There are some issues that lizard keepers have with these critters. For one, crickets make quite a bit of noise. Live crickets will also need housing and food. Remember to only put the right amount into the vivarium. Only 3-4 crickets for each gecko. When uneaten, crickets are known to gnaw at the geckos-- not fun.

Mealworms are much easier to feed your gecko with. Place them in a pan and put them into your vivarium. Make sure the pan is stable and does not tip over, as mealworms like hiding in the substrate. They aren't as stimulating as your crickets though. The way to fix this is to put some cricket feed into their pan. They squirm around in response to the dust and in effect, make for a very stimulating meal.

Many leopard gecko handlers use mealworms as an occasional treat rather than a part of their everyday meals. Other gecko enthusiasts beg to differ and are advocates of mealworms as a staple food.

As with all great endeavors, it is all a matter of trial and error. Let's hope you find the right mix to help your gecko become strong, healthy and fruitful!


How to Use Heat Lamps For Iguanas

Iguanas are exotic pets that are usually found in tropical climates. If you decide to get one, then you will have to do a lot of research in order to find out how to take care of it properly. Among the things it needs is a good source of heat and light in its habitat. Be sure to provide this so that your pet can live in comfort.

Why do they need a heat source?

The natural environment for Iguanas is a sunny region and their bodies have adapted to this. They are also cold blooded reptiles who have trouble regulating their own internal temperature. Therefore they need an external heat source to help them achieve a balance. Their circulatory system may function well enough even without such a source but their digestive system will be quite messed up if they cannot get this. They will not have the capacity to absorb the nutrient from their food so they will eventually succumb to malnutrition even if they seem to eat right. This, in turn, can lead to other health issues down the road.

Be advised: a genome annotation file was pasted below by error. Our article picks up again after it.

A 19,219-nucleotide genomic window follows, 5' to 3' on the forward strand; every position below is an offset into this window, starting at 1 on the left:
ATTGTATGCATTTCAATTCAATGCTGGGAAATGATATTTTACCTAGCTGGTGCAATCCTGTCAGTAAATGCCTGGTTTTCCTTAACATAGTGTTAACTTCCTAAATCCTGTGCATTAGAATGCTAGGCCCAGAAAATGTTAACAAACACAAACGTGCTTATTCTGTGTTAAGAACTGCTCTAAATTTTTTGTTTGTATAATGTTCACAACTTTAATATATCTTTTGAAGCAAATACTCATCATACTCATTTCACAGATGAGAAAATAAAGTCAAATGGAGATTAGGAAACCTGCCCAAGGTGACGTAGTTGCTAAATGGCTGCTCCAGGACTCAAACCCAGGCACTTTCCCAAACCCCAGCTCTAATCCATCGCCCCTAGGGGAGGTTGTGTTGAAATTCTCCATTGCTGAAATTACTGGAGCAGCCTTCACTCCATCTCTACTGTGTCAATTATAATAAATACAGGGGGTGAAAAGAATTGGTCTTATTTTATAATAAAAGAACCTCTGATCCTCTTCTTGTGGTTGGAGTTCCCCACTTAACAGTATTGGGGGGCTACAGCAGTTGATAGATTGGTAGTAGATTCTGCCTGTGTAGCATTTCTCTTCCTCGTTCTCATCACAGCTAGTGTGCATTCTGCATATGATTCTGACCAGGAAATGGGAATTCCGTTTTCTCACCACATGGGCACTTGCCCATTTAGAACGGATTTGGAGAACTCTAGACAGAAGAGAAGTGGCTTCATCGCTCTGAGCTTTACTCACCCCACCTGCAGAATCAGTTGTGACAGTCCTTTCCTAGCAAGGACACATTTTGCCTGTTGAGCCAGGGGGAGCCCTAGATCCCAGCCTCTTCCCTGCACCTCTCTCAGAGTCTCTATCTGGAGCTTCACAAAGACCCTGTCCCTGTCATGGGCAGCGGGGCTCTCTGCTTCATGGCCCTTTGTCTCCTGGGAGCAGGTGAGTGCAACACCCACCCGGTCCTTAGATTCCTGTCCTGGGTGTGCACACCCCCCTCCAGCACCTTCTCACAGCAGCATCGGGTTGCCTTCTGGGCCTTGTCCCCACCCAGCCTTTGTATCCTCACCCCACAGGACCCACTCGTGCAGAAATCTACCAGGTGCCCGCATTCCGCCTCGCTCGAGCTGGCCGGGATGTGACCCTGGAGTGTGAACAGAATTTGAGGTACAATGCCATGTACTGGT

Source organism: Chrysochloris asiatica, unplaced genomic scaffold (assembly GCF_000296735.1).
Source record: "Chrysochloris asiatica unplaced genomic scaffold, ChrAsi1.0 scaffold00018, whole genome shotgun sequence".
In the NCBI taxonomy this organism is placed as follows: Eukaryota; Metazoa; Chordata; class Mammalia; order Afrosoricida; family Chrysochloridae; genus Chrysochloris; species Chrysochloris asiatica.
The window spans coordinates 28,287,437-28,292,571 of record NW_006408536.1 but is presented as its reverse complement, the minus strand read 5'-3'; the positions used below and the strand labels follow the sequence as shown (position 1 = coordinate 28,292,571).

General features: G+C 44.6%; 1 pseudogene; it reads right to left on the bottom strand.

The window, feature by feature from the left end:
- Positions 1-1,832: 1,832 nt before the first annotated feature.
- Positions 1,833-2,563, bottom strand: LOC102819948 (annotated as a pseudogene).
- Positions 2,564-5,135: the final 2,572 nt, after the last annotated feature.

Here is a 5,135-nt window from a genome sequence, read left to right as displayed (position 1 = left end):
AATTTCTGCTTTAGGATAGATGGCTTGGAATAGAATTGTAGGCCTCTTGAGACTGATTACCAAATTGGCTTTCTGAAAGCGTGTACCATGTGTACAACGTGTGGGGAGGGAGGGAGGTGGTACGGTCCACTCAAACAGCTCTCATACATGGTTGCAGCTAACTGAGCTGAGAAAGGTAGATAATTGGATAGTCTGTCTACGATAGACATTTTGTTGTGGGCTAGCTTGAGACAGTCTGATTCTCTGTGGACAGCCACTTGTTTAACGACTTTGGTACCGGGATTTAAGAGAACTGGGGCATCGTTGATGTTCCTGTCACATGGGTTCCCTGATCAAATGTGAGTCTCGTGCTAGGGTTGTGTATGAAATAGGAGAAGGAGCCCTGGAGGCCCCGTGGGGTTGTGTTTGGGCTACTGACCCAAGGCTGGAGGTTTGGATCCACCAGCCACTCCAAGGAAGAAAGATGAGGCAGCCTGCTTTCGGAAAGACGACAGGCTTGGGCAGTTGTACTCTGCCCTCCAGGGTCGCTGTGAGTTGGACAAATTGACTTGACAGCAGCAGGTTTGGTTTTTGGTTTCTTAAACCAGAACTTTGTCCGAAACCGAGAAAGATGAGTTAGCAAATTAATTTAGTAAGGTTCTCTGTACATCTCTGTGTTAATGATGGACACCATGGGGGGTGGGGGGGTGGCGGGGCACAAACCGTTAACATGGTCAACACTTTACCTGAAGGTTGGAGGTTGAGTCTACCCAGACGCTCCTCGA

Why do they need light?

When out in the wild, iguanas are known to spend a lot of hours under the sun. Most of their days are spent enjoying the sunshine and the heat as we have already discussed how much they need this. There is another reason and that is their UVA/UVB requirement. Humans need sunlight to stimulate the body to produce Vitamin D. The same is true with iguanas. This is also a vital nutrient for them and they should get enough of it to stay healthy. Sunlight allows them to process calcium properly as well so that their bones can stay strong. A deficiency would lead to bone loss, a tendency to get injured, and other problems.

How to Give Them Adequate Heat and Light

Our efforts will depend on our location. California is generally sunny so it will not take much to care for iguanas in the state. However, Alaska is frigid and iguanas may not survive here unless they are provided with a lot of care. For sunny regions, the best thing to do is to expose the pet to direct sunlight. The terrarium may be something like a wire cage so that sun can get in directly. Place this near a window for optimum effect. Do not use a glass or clear plastic terrarium as the material will only block the light components that they need, rendering the whole thing useless.

People in colder parts of the country should ensure that buy artificial light which would serve as both a light source and a heat source of these creatures. Heat lamps will protect them from freezing to death. Get a model that is powerful enough to keep them warm yet not too much as to burn or dehydrate them over time. Part of the terrarium must be open so that they can come out when they want to bask in the light. Other parts should be shaded so that they can go under when they already had enough.